In October 2014, the Swedish military sounded the alarm over a suspicious object in the waters off Stockholm’s inner archipelago. Without evidence, this object was declared to be a Russian submarine.
The paranoia spread to the US in October 2015, as Pentagon officials expressed concern over the possibility of Russian submarines severing underwater data cables in the Atlantic.
"The United States increasingly resembles Sweden, often believing that Russian submarines are present in their territorial waters," Vladimir Komoyedov, head of the Russian State Duma’s defense committee, told RIA Novosti at the time. "Although these data cables exist, we will definitely not damage them."
Now the Connecticut Senator and Democrat, Chris Murphy, is reigniting the tired fearmongering technique.
"No one is suggesting that [Russian President Vladimir] Putin is contemplating a nuclear launch against a NATO country, but it’s not clear how tethered to reality Putin is," the senator remarked to reporters on Monday.
"And it should make us nervous that many of his submarines are starting to get dangerously close to the US and our allies."
Murphy did not provide evidence for his claims.
"Russian submarines have been pushing out to the very precipice of NATO-ally waters," he said. "We have Russian boats coming closer to the US and to our European partner ports than ever before, in immensely provocative ways – in ways that were rare even during the days of the Cold War."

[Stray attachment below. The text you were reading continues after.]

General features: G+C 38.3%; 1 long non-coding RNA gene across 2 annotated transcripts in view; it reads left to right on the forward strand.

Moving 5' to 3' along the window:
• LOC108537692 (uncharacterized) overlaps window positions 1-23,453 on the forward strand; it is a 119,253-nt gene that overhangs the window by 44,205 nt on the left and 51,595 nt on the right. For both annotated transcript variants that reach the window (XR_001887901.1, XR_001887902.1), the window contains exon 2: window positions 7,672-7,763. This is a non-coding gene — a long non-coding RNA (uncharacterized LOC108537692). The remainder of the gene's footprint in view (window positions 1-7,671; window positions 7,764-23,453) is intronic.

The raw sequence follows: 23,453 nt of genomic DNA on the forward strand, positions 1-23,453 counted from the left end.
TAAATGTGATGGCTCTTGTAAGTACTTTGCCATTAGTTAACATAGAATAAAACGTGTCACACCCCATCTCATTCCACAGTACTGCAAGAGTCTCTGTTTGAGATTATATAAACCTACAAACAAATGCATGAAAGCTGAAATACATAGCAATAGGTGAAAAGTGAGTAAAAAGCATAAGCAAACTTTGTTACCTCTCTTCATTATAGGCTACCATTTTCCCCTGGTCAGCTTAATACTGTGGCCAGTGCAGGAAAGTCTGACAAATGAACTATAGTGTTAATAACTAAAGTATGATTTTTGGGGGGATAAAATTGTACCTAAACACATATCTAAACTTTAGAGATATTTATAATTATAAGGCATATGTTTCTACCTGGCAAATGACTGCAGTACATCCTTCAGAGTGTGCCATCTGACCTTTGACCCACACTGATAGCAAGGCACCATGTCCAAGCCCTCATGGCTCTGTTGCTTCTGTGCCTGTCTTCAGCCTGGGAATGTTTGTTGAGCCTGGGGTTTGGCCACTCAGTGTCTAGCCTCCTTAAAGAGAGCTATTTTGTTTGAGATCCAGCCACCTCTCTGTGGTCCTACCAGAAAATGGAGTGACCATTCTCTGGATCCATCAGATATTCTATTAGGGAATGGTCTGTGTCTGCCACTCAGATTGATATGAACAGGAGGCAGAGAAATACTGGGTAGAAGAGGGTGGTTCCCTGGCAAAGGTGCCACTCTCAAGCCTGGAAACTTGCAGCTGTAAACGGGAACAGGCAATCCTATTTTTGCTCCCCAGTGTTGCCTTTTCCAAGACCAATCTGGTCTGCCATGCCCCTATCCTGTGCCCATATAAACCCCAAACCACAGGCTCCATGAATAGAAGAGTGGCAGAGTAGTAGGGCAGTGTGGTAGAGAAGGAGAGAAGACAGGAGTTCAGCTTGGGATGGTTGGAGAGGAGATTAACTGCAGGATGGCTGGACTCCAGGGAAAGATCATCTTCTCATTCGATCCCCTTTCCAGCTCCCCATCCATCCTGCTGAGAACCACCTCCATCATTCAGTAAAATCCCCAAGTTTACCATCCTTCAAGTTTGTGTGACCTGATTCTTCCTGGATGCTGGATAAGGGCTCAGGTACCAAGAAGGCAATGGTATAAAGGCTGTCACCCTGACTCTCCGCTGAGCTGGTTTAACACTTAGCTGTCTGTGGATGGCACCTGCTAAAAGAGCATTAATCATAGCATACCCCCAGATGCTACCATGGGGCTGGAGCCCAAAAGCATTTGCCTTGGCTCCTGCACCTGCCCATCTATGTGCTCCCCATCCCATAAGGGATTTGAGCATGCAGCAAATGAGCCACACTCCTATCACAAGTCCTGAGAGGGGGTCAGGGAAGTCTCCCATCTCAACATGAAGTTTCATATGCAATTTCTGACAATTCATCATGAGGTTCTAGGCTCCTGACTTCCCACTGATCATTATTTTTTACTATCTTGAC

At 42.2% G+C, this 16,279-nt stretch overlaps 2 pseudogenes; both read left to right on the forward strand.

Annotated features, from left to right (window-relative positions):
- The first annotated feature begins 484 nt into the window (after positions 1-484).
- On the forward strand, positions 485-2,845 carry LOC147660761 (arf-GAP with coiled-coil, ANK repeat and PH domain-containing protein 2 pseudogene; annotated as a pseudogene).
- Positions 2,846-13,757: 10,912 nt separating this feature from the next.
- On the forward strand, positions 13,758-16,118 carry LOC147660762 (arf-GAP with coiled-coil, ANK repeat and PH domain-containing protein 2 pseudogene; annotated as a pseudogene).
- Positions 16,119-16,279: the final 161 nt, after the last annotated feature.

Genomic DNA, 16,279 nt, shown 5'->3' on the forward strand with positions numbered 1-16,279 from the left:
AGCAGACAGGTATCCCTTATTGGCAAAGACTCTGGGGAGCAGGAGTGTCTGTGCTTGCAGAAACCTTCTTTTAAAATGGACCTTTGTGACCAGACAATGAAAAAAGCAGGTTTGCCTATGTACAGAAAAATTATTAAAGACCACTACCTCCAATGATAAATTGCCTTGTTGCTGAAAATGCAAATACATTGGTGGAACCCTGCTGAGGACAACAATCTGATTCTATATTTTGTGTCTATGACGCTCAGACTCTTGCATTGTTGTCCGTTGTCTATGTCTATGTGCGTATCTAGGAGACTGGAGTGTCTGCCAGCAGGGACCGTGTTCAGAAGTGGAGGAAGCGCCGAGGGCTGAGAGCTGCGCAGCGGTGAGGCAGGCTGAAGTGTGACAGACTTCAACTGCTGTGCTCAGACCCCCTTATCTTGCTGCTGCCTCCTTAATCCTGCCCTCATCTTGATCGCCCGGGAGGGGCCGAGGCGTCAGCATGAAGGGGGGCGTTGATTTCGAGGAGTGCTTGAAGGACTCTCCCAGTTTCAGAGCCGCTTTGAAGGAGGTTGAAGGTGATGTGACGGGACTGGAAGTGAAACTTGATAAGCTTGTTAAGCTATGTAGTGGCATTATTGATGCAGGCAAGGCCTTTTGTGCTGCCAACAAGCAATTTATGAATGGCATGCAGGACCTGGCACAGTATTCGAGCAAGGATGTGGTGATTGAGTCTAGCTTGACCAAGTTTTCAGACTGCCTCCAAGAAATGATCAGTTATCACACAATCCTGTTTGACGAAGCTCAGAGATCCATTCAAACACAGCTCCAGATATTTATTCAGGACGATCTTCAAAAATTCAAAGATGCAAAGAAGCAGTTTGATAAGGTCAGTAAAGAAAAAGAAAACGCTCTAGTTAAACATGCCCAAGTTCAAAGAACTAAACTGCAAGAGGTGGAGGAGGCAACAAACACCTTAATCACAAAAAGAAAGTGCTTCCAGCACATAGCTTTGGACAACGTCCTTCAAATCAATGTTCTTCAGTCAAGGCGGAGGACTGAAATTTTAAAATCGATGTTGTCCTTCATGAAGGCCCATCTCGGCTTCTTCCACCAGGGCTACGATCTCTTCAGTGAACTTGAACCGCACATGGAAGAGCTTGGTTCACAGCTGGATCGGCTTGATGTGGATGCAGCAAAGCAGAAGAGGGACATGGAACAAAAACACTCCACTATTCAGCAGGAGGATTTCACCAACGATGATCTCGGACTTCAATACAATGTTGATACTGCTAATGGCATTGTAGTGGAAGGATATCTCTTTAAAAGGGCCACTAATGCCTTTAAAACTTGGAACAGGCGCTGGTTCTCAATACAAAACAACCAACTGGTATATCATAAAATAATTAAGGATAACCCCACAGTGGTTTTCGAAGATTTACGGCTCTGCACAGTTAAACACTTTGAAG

The Senator made his comments as part of a push to increase funding to the US Navy to reinvigorate its submarine program. In an effort to replace the Navy’s aging Ohio-class ballistic missile submarines, it plans to cut funding to modern attack subs as well.
Murphy, a Senator from a state with a major submarine base in the town of Groton, seeks to ensure that funding is provided for both.
"We’ve got to find a way to do both," he said. "If you look at the pace of Russian and Chinese building programs, we can’t afford to drop Virginia-class production back to one for more than a year."
While the US uses scare tactics to drum up funding, NATO and the US inch closer to the Russian border.
"I expect the defense ministers to agree to enhance our forward presence in the eastern part of our alliance," NATO Secretary General Jens Stoltenberg said in February. "This will send a clear signal. NATO will respond as one to any aggression against any ally."